I'm working on a secret project, so Saturday i went to a miniatures show in Cherry Hill. And what's that all about? Dollhouses, basically, and dollhouse accessories. There were things there would make even the most hardened non-collector feel a twinge of desire -- such as the detailed miniature, shown above, of Frank Lloyd Wright's Fallingwater.
But there were also things that would confirm you in your opinion that here was an opportunity to spend far too much money. Such as a $350 cut crystal bowl, small enough to balance on a fingertip. It was exquisitely crafted, of course. But buying enough crystal to make your miniature china cabinet look respectable would cost you several thousand dollars. And then there'd be the rest of the room and house to furnish.
"There's your desk!" I said to Marianne, knowing she'd always wanted a nicely complicated rolltop.
"For that money," she replied, eying the price tag, "I could buy a real one."
What struck me most strongly, though, was that these people were engaged in creating small, imaginary worlds -- fantasies, if you will -- and yet there was almost no overlap with the worlds of fantasy and science fiction. No Baba Yaga chicken legged dollhouse or Moominhouse or 1950s Moon Base or Lothlorien elven tree-house . . . There wasn't even any overlap with the the ship-model building community, though the commonality would seem obvious.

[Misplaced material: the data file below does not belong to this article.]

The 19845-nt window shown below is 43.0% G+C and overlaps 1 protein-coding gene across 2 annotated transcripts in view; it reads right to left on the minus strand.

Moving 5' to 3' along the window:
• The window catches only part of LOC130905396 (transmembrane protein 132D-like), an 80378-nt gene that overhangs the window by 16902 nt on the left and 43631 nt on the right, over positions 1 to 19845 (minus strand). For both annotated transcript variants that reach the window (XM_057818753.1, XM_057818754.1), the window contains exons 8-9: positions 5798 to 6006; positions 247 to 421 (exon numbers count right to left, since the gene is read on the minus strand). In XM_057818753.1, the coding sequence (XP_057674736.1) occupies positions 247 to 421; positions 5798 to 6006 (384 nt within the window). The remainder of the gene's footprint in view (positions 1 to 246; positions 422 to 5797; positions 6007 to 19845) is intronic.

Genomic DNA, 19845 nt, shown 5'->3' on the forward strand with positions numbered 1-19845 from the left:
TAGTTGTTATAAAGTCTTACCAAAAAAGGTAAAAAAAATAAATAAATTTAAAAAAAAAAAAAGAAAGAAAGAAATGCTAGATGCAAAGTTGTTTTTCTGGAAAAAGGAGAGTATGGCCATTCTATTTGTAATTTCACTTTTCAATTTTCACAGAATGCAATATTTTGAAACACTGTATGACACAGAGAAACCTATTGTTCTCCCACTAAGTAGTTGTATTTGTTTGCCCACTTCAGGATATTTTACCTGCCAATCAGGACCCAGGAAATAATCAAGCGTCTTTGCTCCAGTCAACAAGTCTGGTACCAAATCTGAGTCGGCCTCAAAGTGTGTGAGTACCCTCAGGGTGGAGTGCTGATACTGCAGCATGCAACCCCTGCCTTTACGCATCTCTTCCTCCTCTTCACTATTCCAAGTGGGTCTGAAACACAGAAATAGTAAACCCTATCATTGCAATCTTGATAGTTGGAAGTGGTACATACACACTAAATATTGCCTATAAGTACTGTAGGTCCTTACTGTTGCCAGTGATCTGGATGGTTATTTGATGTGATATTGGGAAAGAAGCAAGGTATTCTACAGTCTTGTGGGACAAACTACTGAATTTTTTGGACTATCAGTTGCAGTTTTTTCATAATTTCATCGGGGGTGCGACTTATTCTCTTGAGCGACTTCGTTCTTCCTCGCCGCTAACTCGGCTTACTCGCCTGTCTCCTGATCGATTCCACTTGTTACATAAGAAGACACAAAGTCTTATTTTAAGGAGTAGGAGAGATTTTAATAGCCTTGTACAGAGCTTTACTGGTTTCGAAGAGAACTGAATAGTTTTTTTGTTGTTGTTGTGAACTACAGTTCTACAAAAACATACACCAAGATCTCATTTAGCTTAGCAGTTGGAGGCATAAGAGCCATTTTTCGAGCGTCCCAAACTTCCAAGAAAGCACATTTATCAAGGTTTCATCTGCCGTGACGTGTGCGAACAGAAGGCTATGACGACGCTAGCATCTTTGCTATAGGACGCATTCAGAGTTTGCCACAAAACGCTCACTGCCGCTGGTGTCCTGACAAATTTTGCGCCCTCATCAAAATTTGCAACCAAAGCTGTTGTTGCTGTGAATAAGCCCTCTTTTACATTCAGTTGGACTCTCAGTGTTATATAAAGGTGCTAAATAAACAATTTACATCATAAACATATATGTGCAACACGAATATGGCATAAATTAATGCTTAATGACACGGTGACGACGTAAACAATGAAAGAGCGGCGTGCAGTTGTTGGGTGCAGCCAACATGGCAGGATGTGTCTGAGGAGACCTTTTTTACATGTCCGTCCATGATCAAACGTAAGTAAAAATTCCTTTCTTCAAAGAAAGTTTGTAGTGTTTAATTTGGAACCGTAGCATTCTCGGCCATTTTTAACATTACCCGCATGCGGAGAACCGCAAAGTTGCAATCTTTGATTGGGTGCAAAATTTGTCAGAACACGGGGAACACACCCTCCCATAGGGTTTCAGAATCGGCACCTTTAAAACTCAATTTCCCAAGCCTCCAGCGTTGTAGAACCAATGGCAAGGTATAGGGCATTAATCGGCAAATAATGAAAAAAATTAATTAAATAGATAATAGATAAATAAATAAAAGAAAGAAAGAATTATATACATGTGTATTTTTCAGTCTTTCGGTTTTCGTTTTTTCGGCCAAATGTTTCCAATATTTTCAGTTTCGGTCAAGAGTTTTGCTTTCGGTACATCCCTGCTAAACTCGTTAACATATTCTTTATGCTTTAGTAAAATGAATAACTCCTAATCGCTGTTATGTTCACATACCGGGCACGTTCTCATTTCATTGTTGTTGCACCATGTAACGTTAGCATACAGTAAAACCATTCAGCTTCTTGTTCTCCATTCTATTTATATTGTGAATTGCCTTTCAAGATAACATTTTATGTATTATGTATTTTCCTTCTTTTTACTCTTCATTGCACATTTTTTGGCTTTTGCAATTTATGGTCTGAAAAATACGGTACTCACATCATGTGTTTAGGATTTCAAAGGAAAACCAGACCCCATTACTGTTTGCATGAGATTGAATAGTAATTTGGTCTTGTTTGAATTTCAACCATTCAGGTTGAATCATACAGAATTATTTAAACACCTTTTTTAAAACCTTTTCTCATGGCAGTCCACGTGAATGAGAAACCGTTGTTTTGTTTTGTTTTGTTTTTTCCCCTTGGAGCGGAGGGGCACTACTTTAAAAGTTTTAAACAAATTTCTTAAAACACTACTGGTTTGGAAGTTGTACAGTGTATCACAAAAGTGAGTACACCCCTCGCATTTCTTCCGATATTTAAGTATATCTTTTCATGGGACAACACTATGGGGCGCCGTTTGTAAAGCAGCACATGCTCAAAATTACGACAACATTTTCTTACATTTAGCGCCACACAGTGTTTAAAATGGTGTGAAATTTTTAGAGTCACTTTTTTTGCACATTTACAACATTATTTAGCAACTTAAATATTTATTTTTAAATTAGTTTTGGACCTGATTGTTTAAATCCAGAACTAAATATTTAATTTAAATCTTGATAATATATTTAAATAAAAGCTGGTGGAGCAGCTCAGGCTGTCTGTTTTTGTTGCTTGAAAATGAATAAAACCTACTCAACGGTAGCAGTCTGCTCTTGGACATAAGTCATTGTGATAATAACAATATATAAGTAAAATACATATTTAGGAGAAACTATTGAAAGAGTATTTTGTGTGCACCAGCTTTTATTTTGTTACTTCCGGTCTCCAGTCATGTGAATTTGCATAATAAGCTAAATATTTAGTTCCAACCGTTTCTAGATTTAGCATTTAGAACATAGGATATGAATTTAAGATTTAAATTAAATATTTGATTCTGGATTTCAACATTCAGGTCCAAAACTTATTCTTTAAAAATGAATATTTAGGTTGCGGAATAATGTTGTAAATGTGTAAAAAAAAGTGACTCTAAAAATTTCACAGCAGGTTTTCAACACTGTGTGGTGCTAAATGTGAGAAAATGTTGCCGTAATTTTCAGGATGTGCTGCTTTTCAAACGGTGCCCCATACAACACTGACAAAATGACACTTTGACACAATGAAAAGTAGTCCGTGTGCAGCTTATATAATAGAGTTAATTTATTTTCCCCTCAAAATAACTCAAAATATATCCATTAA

My son is a shrewd social observer, so I asked him about this phenomenon. "When a sub-culture is shrinking, the boundaries are patrolled more rigorously and the purity of the core defended more passionately," he said, adding that the sub-cultures shrink when the avenues to bring young people in disappear. Model trains are a good example of this, because children aren't given train sets anymore. Nor, apparently, doll houses.
Which explained why almost everyone at the show was old. It wasn't just that so much of what was for sale was pricey -- there were lots of small and cunning creations within the reach of a modest pocketbook. It was that this small world was steadily growing smaller.
I asked about comic books, which you used to be able to buy in every drugstore and (remember these?) magazine kiosk. "There are still two routes into them," he said, "the movies and Saturday morning cartoons."
I didn't ask about genre fantasy, which I already knew was safe for the moment. Fandom may be getting grayer and less welcoming to the young, but there are still lots of ways for young readers to discover fantasy and science fiction. Still, it was a sobering reminder of what could easily happen . . . a dystopian future in which the readers grow steadily older and fewer and the books become increasingly more like themselves, predictable and stereotypical. It confirmed me in my resolve to write some very, very strange fiction.
Immediately above: Elements for the secret project.